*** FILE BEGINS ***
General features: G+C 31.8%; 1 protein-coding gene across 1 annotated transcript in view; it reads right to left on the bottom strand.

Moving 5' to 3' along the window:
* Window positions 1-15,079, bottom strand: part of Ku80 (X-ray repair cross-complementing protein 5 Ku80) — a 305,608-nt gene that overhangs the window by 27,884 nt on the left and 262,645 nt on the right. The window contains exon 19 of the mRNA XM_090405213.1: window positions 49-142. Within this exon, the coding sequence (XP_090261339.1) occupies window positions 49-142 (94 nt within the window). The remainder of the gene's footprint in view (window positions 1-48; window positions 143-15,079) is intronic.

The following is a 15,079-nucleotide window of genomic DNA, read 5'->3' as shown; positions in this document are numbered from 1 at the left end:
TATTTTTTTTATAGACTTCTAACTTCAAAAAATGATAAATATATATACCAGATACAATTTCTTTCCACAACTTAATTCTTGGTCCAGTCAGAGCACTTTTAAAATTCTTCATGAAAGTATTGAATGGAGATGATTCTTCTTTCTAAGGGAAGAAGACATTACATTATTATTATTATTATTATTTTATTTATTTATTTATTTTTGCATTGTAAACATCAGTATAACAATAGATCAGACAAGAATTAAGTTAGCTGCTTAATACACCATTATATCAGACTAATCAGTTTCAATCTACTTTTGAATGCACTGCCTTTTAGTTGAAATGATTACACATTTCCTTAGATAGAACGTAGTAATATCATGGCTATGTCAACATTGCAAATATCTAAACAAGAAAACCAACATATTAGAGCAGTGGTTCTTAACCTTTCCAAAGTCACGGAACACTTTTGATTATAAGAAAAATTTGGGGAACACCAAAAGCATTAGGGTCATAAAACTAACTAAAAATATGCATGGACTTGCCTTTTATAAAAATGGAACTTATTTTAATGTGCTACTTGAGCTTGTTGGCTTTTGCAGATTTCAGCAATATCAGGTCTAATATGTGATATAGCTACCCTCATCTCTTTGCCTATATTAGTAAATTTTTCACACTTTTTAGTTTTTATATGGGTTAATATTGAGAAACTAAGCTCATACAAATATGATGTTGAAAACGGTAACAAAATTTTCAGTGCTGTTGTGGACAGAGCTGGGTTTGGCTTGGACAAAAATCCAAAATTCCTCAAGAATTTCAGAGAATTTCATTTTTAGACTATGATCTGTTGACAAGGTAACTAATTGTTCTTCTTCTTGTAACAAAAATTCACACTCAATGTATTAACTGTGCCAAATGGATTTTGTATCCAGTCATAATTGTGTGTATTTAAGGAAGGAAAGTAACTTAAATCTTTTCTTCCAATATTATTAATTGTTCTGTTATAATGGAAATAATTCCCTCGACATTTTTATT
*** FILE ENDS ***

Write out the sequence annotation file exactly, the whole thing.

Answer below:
General features: G+C 31.8%; 1 protein-coding gene across 1 annotated transcript in view; it reads right to left on the bottom strand.

Moving 5' to 3' along the window:
* Window positions 1-15,079, bottom strand: part of Ku80 (X-ray repair cross-complementing protein 5 Ku80) — a 305,608-nt gene that overhangs the window by 27,884 nt on the left and 262,645 nt on the right. The window contains exon 19 of the mRNA XM_090405213.1: window positions 49-142. Within this exon, the coding sequence (XP_090261339.1) occupies window positions 49-142 (94 nt within the window). The remainder of the gene's footprint in view (window positions 1-48; window positions 143-15,079) is intronic.

The following is a 15,079-nucleotide window of genomic DNA, read 5'->3' as shown; positions in this document are numbered from 1 at the left end:
TATTTTTTTTATAGACTTCTAACTTCAAAAAATGATAAATATATATACCAGATACAATTTCTTTCCACAACTTAATTCTTGGTCCAGTCAGAGCACTTTTAAAATTCTTCATGAAAGTATTGAATGGAGATGATTCTTCTTTCTAAGGGAAGAAGACATTACATTATTATTATTATTATTATTTTATTTATTTATTTATTTTTGCATTGTAAACATCAGTATAACAATAGATCAGACAAGAATTAAGTTAGCTGCTTAATACACCATTATATCAGACTAATCAGTTTCAATCTACTTTTGAATGCACTGCCTTTTAGTTGAAATGATTACACATTTCCTTAGATAGAACGTAGTAATATCATGGCTATGTCAACATTGCAAATATCTAAACAAGAAAACCAACATATTAGAGCAGTGGTTCTTAACCTTTCCAAAGTCACGGAACACTTTTGATTATAAGAAAAATTTGGGGAACACCAAAAGCATTAGGGTCATAAAACTAACTAAAAATATGCATGGACTTGCCTTTTATAAAAATGGAACTTATTTTAATGTGCTACTTGAGCTTGTTGGCTTTTGCAGATTTCAGCAATATCAGGTCTAATATGTGATATAGCTACCCTCATCTCTTTGCCTATATTAGTAAATTTTTCACACTTTTTAGTTTTTATATGGGTTAATATTGAGAAACTAAGCTCATACAAATATGATGTTGAAAACGGTAACAAAATTTTCAGTGCTGTTGTGGACAGAGCTGGGTTTGGCTTGGACAAAAATCCAAAATTCCTCAAGAATTTCAGAGAATTTCATTTTTAGACTATGATCTGTTGACAAGGTAACTAATTGTTCTTCTTCTTGTAACAAAAATTCACACTCAATGTATTAACTGTGCCAAATGGATTTTGTATCCAGTCATAATTGTGTGTATTTAAGGAAGGAAAGTAACTTAAATCTTTTCTTCCAATATTATTAATTGTTCTGTTATAATGGAAATAATTCCCTCGACATTTTTATT